By January 14, 2020 0 Comments Read More →

Cynical Optimism, Hopepunk, and the End Times: Talking with Mike Chen about A BEGINNING AT THE END

Mike Chen

This time last year, Mike Chen made his debut with Here and Now and Then, a genre-bending story about a time-traveling secret agent separated from his daughter by more than 100 years. Today, Mike’s sophomore novel, A Beginning at the End, arrives and it is another winner (it also earned a starred review in Booklist‘s November 1 issue). A Beginning at the End follows a wedding planner, a pop star in hiding, and a grieving widower and his young daughter six years after a pandemic has wiped out 70 percent of the global population.

This book sits comfortably within a growing collection of nongrimdark stories (including Emily St. John Mandel’s Station Eleven and Chuck Wendig’s Wanderers) that feature hope and survival amidst the chaos of the apocalypse and its aftermath. In fact, if finding hope at the end of the world sounds like your kind of story (and you’ve already devoured A Beginning at the End, of course), check out Mike’s recent roundup of a few more optimistic tales in this piece for—and our interview with Wendig.

I chatted with Mike over email about his debut experience, his new book, and why he’s drawn to these heart-healing, genre-bending kinds of sci-fi stories.

Here and Now and Then published in late January 2019, so technically you’re still in your debut year for another few weeks. You’re so active in geek culture and fandom, as well as in communities surrounding sports (you were an NHL writer) and music (so many indie rock references in this book!). What does community mean to you, and what has the writing community been like for you in your debut year?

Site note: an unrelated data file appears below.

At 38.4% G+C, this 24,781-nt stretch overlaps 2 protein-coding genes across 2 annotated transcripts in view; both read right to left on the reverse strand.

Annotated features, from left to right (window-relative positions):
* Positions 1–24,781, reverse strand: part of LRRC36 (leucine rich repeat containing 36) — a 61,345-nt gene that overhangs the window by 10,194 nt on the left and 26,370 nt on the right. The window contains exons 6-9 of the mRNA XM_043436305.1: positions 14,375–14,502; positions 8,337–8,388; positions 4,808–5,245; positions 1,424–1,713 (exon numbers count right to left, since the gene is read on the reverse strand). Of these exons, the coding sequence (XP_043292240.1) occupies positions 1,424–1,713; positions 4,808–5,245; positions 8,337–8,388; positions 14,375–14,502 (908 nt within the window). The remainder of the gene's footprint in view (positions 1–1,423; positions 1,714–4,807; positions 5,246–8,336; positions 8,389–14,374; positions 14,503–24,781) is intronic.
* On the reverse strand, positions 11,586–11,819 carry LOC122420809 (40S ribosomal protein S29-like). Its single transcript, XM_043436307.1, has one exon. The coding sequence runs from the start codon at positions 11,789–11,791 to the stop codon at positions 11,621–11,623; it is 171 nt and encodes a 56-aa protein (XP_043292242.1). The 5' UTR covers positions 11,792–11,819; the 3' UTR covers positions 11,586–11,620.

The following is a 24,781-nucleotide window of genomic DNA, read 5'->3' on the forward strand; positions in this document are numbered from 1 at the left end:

One of the biggest themes of A Beginning at the End is found family, and I include community in that. Community, in all its forms, is a feeling of belonging. I joke that when I become interested in something, I go all in on it, and it’s usually because I enjoy finding kindred spirits, whether in person or online. It’s led to a lot of my writing gigs, because joining those communities means diving deeper into the discussion, then posting my own thoughts on it. I realized over the past few years that a lot of this stems from wanting connection growing up but having immigrant Chinese parents who didn’t have the tools to communicate well. That’s probably why I feel found family is as important as blood family.

As for the writing community, it’s been overwhelmingly positive. I know different genres tend to have different experiences with their online community, but my experience with the sf/fantasy community has been inclusive and welcoming. I think the best example of this is Fran Wilde, award-winning author of Updraft and Riverland. Fran blurbed Here and Now and Then, which was huge, but she went far beyond that. Before I debuted, she included me in a roundtable session, and at WorldCon 2018—my first con as a professional, though I was still in ARC stage and no one knew who I was—she took me around and introduced me to literally everyone that passed by. I’ve tried to pay that forward to the next debut class, and I feel like I wouldn’t have my sanity without my writer friends because being a published author is a very strange thing with a lot of ups and downs that the public never sees.

You wrote the first draft of A Beginning at the End in 2011, even before you wrote the book that ended up being your debut. What has spending nearly a decade with this story and these characters taught you about writing? In what ways did you change as a storyteller in that time, and what was it like to grow with this manuscript?

Well, it taught me that the original draft wasn’t very good! I learned a lot about craft before I started major revisions in 2016—structure, voice, world building, pacing, stakes, all that stuff. I can see that the original version had this very unique concept but the writing simply wasn’t good enough. Shelving it in 2013 to start the project that became Here and Now and Then meant that all the craft lessons through my debut process applied to A Beginning at the End (originally entitled “The Pause”). Dialogue has always been my strong suit, but I think I have a much better understanding of building stakes into that to identify character beats, and that simply took a lot of work and lessons.